Eliminating SVM through THEATER Mode Setting
<< Back to General Tips Page
Tip from Michael TLV: Although the set
used for the analysis was a Toshiba, information found most likely applies to most if not
"Errata ... SVM & Toshiba Theater Mode
On a quiet evening last night, I found some time to take a look at my 36" Toshiba
set and tweak the grayscale some more. The set is the CN36G97 unit which is the same unit
as the H97 and the current V71 units.
Moire problems and all, but fortunately, I took care of that problem a long time ago.
I was curious about colour temp readings at the medium and cool settings now that the
warm mode was 6500K. Typically, the medium was 8500K and the cool was 12500K (ghastly to
say the least) and to think some people like this setting. Well, with nothing else better
to do, I reset the medium colour temperature to 6500K too. Why, because I felt like it. No
It was shortly after I did this that I noticed a severe ringing effect on the image. A
horrible edging that made the image unbearable. Was it sharpness? Was it contrast? Nope,
both were under control. I turned the colour down to zero and the edging was still there
and still in colour!!! The image was black and white, but the edging was in colour.
I quickly switched from my Sharp DVD player to my Toshiba 2109 unit, thinking that
there was something wrong with the Sharp DVD player. But when the Toshiba put up the
image, again, the ringing/edging. Good Gawd ... it was the TV ... stupid TV .... Grumble
grumble. This picture was unviewable in my mind. The edging drove me crazy. So in my
momentary fit of depression I switched the image preference setting to Theater mode from
my memory settings. Not too different aside from the contrast going up to 50 from the
previous 30 position.
But with this mode change, the edging was gone ... no more ringing, no more added
colour artifacts. Yes, it was the SVM at work. I remembered that I had reset the unit long
ago and just reset the TV parameters manually, mistakenly leaving the SVM active. I am
kind of ashamed to admit it, but I have never been able to objectively look at the effects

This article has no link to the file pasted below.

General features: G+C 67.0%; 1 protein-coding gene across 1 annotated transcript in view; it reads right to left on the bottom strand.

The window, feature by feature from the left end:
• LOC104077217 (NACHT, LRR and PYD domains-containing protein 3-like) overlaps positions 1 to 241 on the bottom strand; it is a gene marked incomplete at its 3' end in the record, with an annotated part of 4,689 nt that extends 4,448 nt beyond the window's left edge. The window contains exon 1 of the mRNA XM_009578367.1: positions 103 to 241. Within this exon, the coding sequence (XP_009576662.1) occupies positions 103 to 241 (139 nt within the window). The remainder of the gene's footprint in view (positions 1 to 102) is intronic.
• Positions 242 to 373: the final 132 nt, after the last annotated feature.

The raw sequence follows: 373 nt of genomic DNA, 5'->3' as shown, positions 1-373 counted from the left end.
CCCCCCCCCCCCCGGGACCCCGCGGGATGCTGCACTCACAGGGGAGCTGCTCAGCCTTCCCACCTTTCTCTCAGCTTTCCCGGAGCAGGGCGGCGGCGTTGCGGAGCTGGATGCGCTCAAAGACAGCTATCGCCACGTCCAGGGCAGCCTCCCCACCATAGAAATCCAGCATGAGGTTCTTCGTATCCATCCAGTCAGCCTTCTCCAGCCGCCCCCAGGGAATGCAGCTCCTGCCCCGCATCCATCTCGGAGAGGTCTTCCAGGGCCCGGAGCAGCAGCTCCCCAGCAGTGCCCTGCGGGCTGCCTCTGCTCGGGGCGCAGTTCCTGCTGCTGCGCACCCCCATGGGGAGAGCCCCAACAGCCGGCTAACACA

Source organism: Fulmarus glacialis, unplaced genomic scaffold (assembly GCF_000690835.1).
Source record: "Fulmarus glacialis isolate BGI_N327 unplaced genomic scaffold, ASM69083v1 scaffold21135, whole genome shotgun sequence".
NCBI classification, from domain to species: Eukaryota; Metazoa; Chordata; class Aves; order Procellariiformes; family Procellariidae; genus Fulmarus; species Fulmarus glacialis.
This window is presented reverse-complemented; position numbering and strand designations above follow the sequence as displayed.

of SVM until this day. When I first got the set, I went into Theater mode immediately,
thus bypassing the SVM. And through all this time, I never ever saw its effect on the
image in real time. And here it was ... I could now objectively turn the
"feature" on and off and the difference to the picture was most
Talk about hiding in plain sight ... it was there all the time and I never bothered to
look at it. But with this little exercise, I was able to confirm that "Yes" the theater mode does indeed shut off the SVM on the
Toshiba directview sets. If there ever was a question of that in my mind, it was
answered. Now what bugged me about the SVM effect was that it was there all the time, even
at low contrast settings. Truly a bad idea for a TV feature.
So what is the best way to test the effect of the SVM circuit? Go to the needle pulse
pattern in AVIA or VE and toggle between Normal mode and Theater mode in the preference
menu. The results should be obvious and startling. The black line in the bottom white
field literally thickens to 3x when the SVM is engaged. The KeohiHDTV site has a wonderful
presentation/illustration of what this SVM
monstrosity does to the image.
It not only distorts geometry, it adds colour artifacts, it creates artificial edging.
And this is a good thing right?
So if you ever wondered, this is a way to see the effect first hand and decide for